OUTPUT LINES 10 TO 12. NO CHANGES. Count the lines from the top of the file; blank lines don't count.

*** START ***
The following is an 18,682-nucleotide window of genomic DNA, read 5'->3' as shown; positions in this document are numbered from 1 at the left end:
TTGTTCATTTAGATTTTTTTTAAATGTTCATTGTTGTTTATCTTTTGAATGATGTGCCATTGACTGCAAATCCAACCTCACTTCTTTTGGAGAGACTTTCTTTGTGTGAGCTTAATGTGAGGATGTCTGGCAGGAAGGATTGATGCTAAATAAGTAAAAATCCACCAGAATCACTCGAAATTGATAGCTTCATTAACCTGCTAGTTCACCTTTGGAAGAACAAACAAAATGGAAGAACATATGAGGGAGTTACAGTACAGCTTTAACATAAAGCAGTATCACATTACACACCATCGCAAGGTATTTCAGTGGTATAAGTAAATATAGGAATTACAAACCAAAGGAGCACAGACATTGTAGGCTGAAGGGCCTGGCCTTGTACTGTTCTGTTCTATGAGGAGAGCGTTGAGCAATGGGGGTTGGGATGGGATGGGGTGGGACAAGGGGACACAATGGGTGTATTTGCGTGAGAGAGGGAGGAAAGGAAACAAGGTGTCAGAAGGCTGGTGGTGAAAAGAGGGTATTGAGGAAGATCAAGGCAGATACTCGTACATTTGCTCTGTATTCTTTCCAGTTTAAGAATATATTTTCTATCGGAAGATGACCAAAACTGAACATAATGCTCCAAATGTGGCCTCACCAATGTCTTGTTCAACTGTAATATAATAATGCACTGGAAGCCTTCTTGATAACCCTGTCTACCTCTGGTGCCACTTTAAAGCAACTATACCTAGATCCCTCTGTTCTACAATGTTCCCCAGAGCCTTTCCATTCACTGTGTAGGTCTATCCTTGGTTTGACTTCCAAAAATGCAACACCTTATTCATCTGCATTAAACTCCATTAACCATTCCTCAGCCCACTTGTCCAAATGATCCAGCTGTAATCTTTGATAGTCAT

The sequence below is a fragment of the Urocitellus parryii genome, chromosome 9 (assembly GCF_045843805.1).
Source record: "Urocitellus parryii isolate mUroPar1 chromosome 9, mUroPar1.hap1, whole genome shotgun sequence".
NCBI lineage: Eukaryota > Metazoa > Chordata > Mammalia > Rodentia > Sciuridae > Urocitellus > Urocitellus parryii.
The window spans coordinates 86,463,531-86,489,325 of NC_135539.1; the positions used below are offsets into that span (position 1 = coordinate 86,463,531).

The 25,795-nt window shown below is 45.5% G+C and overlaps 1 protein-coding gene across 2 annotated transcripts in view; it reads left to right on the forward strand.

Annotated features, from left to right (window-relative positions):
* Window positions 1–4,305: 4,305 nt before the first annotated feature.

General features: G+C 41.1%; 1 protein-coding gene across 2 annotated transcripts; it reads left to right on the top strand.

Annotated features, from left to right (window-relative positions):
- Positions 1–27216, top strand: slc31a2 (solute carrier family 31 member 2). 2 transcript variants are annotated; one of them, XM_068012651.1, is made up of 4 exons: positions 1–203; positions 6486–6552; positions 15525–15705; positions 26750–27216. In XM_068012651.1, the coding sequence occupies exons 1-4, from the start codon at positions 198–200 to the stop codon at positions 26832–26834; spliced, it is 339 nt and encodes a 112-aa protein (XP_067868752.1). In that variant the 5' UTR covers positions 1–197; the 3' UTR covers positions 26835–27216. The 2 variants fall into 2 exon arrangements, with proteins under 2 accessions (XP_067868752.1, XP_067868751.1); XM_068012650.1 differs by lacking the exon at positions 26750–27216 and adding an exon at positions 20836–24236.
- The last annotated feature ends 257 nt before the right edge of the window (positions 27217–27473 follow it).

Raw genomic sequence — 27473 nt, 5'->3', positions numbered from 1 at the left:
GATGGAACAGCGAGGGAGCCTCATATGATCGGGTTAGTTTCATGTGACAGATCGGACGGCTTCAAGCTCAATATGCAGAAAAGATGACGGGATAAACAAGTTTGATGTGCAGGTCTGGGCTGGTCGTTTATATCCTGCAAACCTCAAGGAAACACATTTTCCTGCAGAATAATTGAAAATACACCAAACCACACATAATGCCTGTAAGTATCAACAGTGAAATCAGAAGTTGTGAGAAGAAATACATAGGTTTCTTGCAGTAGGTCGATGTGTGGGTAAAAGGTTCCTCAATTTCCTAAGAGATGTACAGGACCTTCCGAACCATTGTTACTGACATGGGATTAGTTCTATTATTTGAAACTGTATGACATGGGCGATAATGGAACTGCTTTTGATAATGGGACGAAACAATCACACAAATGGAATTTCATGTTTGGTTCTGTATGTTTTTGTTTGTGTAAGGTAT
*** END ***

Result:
General features: G+C 41.1%; 1 protein-coding gene across 2 annotated transcripts; it reads left to right on the top strand.

Annotated features, from left to right (window-relative positions):
- Positions 1–27216, top strand: slc31a2 (solute carrier family 31 member 2). 2 transcript variants are annotated; one of them, XM_068012651.1, is made up of 4 exons: positions 1–203; positions 6486–6552; positions 15525–15705; positions 26750–27216. In XM_068012651.1, the coding sequence occupies exons 1-4, from the start codon at positions 198–200 to the stop codon at positions 26832–26834; spliced, it is 339 nt and encodes a 112-aa protein (XP_067868752.1). In that variant the 5' UTR covers positions 1–197; the 3' UTR covers positions 26835–27216. The 2 variants fall into 2 exon arrangements, with proteins under 2 accessions (XP_067868752.1, XP_067868751.1); XM_068012650.1 differs by lacking the exon at positions 26750–27216 and adding an exon at positions 20836–24236.